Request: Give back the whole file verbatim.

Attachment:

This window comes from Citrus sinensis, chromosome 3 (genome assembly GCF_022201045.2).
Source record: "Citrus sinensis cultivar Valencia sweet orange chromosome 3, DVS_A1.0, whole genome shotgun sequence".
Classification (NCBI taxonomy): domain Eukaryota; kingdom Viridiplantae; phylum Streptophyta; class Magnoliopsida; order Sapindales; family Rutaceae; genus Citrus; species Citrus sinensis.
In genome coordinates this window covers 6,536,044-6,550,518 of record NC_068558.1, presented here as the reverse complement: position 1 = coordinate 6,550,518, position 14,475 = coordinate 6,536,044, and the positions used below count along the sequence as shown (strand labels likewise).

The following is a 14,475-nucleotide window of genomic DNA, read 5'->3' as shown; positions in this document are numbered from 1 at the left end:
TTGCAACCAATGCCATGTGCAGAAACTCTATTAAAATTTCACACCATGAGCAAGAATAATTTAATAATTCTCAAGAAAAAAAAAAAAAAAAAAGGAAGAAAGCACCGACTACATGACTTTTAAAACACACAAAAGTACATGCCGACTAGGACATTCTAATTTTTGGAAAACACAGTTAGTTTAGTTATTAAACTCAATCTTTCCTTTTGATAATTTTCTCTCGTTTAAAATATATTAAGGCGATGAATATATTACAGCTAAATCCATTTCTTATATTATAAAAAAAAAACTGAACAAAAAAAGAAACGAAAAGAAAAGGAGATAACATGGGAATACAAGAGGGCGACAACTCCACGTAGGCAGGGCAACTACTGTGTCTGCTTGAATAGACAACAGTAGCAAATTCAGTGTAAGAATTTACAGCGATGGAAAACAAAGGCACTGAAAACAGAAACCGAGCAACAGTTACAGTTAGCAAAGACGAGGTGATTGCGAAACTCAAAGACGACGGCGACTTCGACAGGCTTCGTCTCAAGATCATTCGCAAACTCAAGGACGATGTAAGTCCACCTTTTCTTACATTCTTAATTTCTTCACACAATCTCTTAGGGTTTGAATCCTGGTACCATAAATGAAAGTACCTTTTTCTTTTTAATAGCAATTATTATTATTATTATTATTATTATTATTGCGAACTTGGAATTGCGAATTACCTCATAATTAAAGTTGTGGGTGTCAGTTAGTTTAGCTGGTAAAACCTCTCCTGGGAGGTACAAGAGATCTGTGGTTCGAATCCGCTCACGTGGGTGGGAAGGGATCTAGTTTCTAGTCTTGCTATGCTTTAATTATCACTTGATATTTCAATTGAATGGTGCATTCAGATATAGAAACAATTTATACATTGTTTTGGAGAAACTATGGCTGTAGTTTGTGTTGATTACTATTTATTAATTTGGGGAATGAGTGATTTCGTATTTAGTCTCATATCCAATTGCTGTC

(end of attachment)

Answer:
This window comes from Citrus sinensis, chromosome 3 (genome assembly GCF_022201045.2).
Source record: "Citrus sinensis cultivar Valencia sweet orange chromosome 3, DVS_A1.0, whole genome shotgun sequence".
Classification (NCBI taxonomy): domain Eukaryota; kingdom Viridiplantae; phylum Streptophyta; class Magnoliopsida; order Sapindales; family Rutaceae; genus Citrus; species Citrus sinensis.
In genome coordinates this window covers 6,536,044-6,550,518 of record NC_068558.1, presented here as the reverse complement: position 1 = coordinate 6,550,518, position 14,475 = coordinate 6,536,044, and the positions used below count along the sequence as shown (strand labels likewise).

The following is a 14,475-nucleotide window of genomic DNA, read 5'->3' as shown; positions in this document are numbered from 1 at the left end:
TTGCAACCAATGCCATGTGCAGAAACTCTATTAAAATTTCACACCATGAGCAAGAATAATTTAATAATTCTCAAGAAAAAAAAAAAAAAAAAAGGAAGAAAGCACCGACTACATGACTTTTAAAACACACAAAAGTACATGCCGACTAGGACATTCTAATTTTTGGAAAACACAGTTAGTTTAGTTATTAAACTCAATCTTTCCTTTTGATAATTTTCTCTCGTTTAAAATATATTAAGGCGATGAATATATTACAGCTAAATCCATTTCTTATATTATAAAAAAAAAACTGAACAAAAAAAGAAACGAAAAGAAAAGGAGATAACATGGGAATACAAGAGGGCGACAACTCCACGTAGGCAGGGCAACTACTGTGTCTGCTTGAATAGACAACAGTAGCAAATTCAGTGTAAGAATTTACAGCGATGGAAAACAAAGGCACTGAAAACAGAAACCGAGCAACAGTTACAGTTAGCAAAGACGAGGTGATTGCGAAACTCAAAGACGACGGCGACTTCGACAGGCTTCGTCTCAAGATCATTCGCAAACTCAAGGACGATGTAAGTCCACCTTTTCTTACATTCTTAATTTCTTCACACAATCTCTTAGGGTTTGAATCCTGGTACCATAAATGAAAGTACCTTTTTCTTTTTAATAGCAATTATTATTATTATTATTATTATTATTATTGCGAACTTGGAATTGCGAATTACCTCATAATTAAAGTTGTGGGTGTCAGTTAGTTTAGCTGGTAAAACCTCTCCTGGGAGGTACAAGAGATCTGTGGTTCGAATCCGCTCACGTGGGTGGGAAGGGATCTAGTTTCTAGTCTTGCTATGCTTTAATTATCACTTGATATTTCAATTGAATGGTGCATTCAGATATAGAAACAATTTATACATTGTTTTGGAGAAACTATGGCTGTAGTTTGTGTTGATTACTATTTATTAATTTGGGGAATGAGTGATTTCGTATTTAGTCTCATATCCAATTGCTGTC